So LGBT ideology is how good is conveyed here? Why not with heterosexuality? This is certainly dismaying so much money was invested in turning out something pandering to sleaze. Here’s a game designer who commented on how the cartoon turned out:

 

So we had 3 seasons of non-gay Alucard, who is also supposed to be true to the game series (no gay/bi there as well). Then suddenly on the pre-epilogue episode of the 3rd season they dropped the bomb.

 

The whole portrayal of Alucard as passive homosexual is also quite controversial to the image of his father – Dracula, the godfather of the vampires. Dracula was about to kill all humans on Earth just because they killed his wife – he was very true to the classical family values and was never portrayed in the show as the perverted type.

 

I figure this must be the common trick today: keep the first season apolitical, then let loose with all the social justice elements as it goes along, leading into a bait-and-switch situation. And yet, as this Women Write About Comics entry states, the 1st season had quite a bit of gore to show off:

 

What makes this short first season so enjoyable, though so little happens, and makes for such a great adaptation is that it’s not really the video game at all. It takes the important themes and runs wild with them. The dialogue is reminiscent of the notably awkward game speech, but elevated thanks to Warren Ellis’s writing and spot-on voice acting. The art is different, but equally as striking and aesthetically-focused. And there is blood. So much blood and guts and gore and eyes hanging from brick buildings. It’s fantastic.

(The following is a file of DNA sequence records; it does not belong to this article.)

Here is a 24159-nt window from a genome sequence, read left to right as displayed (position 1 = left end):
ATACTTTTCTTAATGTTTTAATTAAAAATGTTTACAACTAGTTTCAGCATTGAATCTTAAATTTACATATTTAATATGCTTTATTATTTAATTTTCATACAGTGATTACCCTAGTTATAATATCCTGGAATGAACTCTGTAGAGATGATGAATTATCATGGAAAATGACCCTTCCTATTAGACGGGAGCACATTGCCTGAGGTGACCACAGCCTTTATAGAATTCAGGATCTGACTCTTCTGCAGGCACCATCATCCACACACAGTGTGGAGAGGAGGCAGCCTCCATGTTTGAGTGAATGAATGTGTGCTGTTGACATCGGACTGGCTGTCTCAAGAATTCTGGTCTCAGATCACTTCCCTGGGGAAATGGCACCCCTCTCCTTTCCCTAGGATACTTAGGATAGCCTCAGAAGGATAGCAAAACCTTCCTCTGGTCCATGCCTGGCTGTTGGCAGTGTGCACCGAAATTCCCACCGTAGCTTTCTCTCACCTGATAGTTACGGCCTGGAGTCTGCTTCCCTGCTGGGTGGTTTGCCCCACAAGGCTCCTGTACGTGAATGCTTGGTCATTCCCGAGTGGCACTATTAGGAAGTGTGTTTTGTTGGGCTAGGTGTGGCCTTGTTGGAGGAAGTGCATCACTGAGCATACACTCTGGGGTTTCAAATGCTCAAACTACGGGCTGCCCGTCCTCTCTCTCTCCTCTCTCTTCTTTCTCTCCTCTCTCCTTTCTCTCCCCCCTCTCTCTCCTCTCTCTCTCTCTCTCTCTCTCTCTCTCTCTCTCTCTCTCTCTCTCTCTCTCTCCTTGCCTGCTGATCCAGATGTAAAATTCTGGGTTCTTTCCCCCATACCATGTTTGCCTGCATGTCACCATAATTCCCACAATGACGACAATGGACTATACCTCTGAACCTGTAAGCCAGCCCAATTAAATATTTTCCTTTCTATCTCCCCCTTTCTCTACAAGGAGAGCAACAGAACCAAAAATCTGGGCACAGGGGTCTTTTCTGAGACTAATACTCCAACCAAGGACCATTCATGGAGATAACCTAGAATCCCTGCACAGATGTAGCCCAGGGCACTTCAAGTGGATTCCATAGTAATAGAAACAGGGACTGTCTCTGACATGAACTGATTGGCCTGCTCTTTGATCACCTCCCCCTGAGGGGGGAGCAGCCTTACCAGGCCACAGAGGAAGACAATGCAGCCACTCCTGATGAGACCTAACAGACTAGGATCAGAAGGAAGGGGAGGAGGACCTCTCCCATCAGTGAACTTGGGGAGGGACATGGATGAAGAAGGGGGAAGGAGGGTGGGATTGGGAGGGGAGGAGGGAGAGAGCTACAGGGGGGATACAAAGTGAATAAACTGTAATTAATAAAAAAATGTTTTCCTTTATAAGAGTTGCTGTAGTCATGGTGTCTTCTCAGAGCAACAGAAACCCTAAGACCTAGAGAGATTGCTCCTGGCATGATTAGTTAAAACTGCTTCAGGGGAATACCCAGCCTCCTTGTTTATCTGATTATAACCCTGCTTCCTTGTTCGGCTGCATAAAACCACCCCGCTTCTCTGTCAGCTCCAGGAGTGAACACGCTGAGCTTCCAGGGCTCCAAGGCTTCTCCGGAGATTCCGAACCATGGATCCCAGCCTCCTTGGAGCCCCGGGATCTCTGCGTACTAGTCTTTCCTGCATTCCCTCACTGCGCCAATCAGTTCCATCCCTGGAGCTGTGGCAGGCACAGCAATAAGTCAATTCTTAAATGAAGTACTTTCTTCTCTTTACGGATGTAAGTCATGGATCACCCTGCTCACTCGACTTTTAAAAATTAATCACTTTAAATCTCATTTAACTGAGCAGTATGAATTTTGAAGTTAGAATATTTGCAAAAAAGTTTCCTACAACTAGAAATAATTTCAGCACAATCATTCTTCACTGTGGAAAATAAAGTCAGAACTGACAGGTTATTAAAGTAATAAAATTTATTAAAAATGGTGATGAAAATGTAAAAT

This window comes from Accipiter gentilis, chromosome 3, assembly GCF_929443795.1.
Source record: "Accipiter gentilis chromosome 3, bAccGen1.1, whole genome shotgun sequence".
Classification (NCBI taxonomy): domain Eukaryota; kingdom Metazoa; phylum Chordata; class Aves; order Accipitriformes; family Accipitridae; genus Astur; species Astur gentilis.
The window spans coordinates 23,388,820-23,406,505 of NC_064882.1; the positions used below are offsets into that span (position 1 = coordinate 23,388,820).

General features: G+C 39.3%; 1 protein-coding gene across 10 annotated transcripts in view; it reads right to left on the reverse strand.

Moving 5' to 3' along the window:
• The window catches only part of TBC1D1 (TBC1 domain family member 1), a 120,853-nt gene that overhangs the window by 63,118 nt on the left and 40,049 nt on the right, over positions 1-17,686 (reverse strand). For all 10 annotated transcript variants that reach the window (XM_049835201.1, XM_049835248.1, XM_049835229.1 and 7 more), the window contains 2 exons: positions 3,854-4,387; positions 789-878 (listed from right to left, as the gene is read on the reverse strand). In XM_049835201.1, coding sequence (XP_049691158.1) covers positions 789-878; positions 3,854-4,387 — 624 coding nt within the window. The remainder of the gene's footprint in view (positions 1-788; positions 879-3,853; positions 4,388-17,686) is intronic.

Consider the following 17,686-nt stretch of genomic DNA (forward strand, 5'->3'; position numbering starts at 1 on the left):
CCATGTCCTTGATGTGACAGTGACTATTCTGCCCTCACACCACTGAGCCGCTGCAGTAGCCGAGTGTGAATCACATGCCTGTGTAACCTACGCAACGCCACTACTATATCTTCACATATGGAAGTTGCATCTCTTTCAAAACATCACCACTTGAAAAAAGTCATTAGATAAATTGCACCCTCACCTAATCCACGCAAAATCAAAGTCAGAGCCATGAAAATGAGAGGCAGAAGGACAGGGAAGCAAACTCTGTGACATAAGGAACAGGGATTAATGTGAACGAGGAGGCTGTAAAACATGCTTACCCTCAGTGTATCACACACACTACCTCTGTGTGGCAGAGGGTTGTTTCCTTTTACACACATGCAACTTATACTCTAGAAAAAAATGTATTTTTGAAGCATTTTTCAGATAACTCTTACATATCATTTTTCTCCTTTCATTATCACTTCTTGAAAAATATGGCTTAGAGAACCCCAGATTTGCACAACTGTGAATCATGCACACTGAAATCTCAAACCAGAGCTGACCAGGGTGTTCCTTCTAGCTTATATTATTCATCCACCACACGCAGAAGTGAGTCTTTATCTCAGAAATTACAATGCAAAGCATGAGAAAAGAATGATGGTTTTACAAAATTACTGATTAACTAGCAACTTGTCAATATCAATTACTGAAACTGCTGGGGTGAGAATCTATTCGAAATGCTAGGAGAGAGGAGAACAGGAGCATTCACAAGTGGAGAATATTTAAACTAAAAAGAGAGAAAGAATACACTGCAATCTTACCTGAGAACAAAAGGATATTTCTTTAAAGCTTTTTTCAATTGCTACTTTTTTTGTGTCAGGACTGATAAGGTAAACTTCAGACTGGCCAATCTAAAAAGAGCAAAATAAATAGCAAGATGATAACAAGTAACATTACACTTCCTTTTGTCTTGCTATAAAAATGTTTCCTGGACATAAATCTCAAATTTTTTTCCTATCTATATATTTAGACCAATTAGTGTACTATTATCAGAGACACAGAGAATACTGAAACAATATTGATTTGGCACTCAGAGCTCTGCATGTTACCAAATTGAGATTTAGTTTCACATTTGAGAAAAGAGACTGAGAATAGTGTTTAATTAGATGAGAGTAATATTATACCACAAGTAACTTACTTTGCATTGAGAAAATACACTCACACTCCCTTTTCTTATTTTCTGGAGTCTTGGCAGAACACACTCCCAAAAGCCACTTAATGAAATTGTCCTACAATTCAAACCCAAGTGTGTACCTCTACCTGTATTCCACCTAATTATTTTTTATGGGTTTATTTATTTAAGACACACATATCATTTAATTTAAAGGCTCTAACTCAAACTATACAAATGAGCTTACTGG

Oh, no doubt about that. It sounds like what we have here is further confirmation that graphic mayhem has become grossly acceptable in these PC circles these days. Indeed, there don’t seem to be many arguments now about whether entertainment’s become too violent and put far too much emphasis on the same. Nor is there any argument about whether today’s youth are being corrupted by this type of belief in what should constitute great art and showbiz.

 

 

 

As awful as this cartoon based on a video game franchise first begun in the late 80s sounds, it clearly didn’t ensure Ellis wouldn’t be consumed by his fellow leftists, seeing as the allegations have pretty much crippled his career, and, it looks like the recent scandal did indeed cost him his role as chief writer for the cartoon. The lesson here is that liberal pandering won’t guarantee immunity from serious allegations for long, and sooner or later, a SJW’s most questionable acts will come back to haunt them.

 

 

 

Originally published here.

Avi Green

Avi Green was born in Pennsylvania in 1974, and moved to Israel in 1983. He enjoyed reading comics when he was young, the first being Fantastic Four. He maintains a strong belief in the public's right to knowledge and accuracy of facts. He considers himself a conservative-style version of Clark Kent. Follow him on his blog at Four Color Media Monitor or on Twitter at @avigreen1